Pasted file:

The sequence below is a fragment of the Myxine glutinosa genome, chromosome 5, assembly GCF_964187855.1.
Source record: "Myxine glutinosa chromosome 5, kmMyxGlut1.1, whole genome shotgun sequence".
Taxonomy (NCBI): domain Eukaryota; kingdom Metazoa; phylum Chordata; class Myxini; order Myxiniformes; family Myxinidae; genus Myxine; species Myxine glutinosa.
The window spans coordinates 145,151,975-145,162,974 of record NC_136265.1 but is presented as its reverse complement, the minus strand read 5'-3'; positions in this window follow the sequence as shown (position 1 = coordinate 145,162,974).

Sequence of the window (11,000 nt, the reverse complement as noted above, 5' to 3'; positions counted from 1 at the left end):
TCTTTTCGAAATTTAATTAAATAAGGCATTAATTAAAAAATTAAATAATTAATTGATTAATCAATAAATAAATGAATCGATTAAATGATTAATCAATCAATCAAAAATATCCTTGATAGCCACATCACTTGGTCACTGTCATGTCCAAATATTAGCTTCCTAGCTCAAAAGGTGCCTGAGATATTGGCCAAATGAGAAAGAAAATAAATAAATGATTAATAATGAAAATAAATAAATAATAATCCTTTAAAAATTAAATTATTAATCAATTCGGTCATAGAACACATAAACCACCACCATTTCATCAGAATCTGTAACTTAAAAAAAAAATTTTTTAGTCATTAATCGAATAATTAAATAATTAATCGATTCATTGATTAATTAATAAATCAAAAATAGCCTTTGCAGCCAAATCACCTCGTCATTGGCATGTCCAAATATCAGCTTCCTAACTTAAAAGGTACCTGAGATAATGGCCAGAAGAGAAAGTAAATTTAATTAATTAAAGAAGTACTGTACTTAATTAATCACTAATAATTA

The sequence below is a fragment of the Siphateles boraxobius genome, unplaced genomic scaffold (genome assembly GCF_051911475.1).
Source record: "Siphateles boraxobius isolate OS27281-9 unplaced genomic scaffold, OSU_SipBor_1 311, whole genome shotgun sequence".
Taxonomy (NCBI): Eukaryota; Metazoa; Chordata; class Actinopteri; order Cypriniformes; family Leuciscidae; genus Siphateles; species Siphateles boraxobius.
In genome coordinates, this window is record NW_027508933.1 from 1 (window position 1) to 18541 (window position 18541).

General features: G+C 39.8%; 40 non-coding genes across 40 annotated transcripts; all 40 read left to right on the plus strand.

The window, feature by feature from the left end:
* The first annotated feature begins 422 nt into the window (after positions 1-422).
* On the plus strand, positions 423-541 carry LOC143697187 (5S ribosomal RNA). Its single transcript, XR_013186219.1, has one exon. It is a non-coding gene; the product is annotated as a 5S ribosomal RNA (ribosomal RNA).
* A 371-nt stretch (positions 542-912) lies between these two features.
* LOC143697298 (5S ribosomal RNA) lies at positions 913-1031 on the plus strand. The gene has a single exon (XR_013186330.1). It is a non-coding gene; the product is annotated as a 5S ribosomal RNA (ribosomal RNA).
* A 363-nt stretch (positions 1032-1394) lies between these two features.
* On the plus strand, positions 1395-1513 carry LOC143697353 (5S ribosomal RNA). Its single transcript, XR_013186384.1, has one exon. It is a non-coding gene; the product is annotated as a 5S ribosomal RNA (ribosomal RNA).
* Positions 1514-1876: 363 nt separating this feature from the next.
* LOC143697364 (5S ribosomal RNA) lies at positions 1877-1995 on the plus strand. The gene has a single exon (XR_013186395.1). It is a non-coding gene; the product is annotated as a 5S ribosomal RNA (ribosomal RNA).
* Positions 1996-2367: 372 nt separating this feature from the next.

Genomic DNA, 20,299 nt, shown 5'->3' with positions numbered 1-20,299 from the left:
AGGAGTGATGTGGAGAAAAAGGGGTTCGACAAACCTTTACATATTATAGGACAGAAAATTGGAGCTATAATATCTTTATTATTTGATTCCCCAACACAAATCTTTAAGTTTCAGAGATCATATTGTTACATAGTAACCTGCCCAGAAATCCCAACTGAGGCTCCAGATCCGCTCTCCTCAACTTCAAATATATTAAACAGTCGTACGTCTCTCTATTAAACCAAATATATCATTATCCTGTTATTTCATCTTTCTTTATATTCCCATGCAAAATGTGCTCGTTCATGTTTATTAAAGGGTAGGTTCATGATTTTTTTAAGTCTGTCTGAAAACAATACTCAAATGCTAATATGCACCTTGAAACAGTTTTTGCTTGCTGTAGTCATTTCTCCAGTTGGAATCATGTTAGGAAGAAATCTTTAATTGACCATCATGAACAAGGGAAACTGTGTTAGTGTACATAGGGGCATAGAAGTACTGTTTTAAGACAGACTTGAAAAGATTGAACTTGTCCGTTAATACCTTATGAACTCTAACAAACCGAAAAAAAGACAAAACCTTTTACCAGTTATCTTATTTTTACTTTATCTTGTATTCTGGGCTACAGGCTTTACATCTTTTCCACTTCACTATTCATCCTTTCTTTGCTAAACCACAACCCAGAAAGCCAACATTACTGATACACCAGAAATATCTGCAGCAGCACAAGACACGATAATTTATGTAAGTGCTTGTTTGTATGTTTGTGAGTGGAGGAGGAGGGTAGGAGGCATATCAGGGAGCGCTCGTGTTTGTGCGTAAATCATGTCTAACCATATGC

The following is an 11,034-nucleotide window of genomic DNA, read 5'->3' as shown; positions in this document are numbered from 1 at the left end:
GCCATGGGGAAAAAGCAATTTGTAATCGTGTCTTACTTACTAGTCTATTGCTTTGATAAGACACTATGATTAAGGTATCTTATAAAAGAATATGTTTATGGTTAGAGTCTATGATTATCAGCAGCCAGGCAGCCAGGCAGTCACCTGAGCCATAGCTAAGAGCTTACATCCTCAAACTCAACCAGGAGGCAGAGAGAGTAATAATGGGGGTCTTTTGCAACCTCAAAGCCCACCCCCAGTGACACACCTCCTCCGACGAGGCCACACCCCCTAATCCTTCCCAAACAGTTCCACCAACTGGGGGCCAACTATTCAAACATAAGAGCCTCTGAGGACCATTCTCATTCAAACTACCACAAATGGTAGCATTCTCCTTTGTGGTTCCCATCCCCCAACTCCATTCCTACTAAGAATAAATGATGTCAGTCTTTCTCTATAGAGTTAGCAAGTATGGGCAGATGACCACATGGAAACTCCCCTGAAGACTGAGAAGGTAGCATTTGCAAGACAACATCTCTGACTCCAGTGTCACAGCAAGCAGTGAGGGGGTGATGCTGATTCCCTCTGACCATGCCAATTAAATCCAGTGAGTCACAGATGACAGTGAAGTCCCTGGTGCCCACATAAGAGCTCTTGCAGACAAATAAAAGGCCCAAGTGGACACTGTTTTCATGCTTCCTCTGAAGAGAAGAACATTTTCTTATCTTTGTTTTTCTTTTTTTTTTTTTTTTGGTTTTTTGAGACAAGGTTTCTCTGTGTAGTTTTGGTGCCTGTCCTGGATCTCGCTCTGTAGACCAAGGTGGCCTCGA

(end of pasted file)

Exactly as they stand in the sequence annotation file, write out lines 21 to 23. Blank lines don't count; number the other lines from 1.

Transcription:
* Positions 1996-2367: 372 nt separating this feature from the next.

Genomic DNA, 20,299 nt, shown 5'->3' with positions numbered 1-20,299 from the left:
AGGAGTGATGTGGAGAAAAAGGGGTTCGACAAACCTTTACATATTATAGGACAGAAAATTGGAGCTATAATATCTTTATTATTTGATTCCCCAACACAAATCTTTAAGTTTCAGAGATCATATTGTTACATAGTAACCTGCCCAGAAATCCCAACTGAGGCTCCAGATCCGCTCTCCTCAACTTCAAATATATTAAACAGTCGTACGTCTCTCTATTAAACCAAATATATCATTATCCTGTTATTTCATCTTTCTTTATATTCCCATGCAAAATGTGCTCGTTCATGTTTATTAAAGGGTAGGTTCATGATTTTTTTAAGTCTGTCTGAAAACAATACTCAAATGCTAATATGCACCTTGAAACAGTTTTTGCTTGCTGTAGTCATTTCTCCAGTTGGAATCATGTTAGGAAGAAATCTTTAATTGACCATCATGAACAAGGGAAACTGTGTTAGTGTACATAGGGGCATAGAAGTACTGTTTTAAGACAGACTTGAAAAGATTGAACTTGTCCGTTAATACCTTATGAACTCTAACAAACCGAAAAAAAGACAAAACCTTTTACCAGTTATCTTATTTTTACTTTATCTTGTATTCTGGGCTACAGGCTTTACATCTTTTCCACTTCACTATTCATCCTTTCTTTGCTAAACCACAACCCAGAAAGCCAACATTACTGATACACCAGAAATATCTGCAGCAGCACAAGACACGATAATTTATGTAAGTGCTTGTTTGTATGTTTGTGAGTGGAGGAGGAGGGTAGGAGGCATATCAGGGAGCGCTCGTGTTTGTGCGTAAATCATGTCTAACCATATGC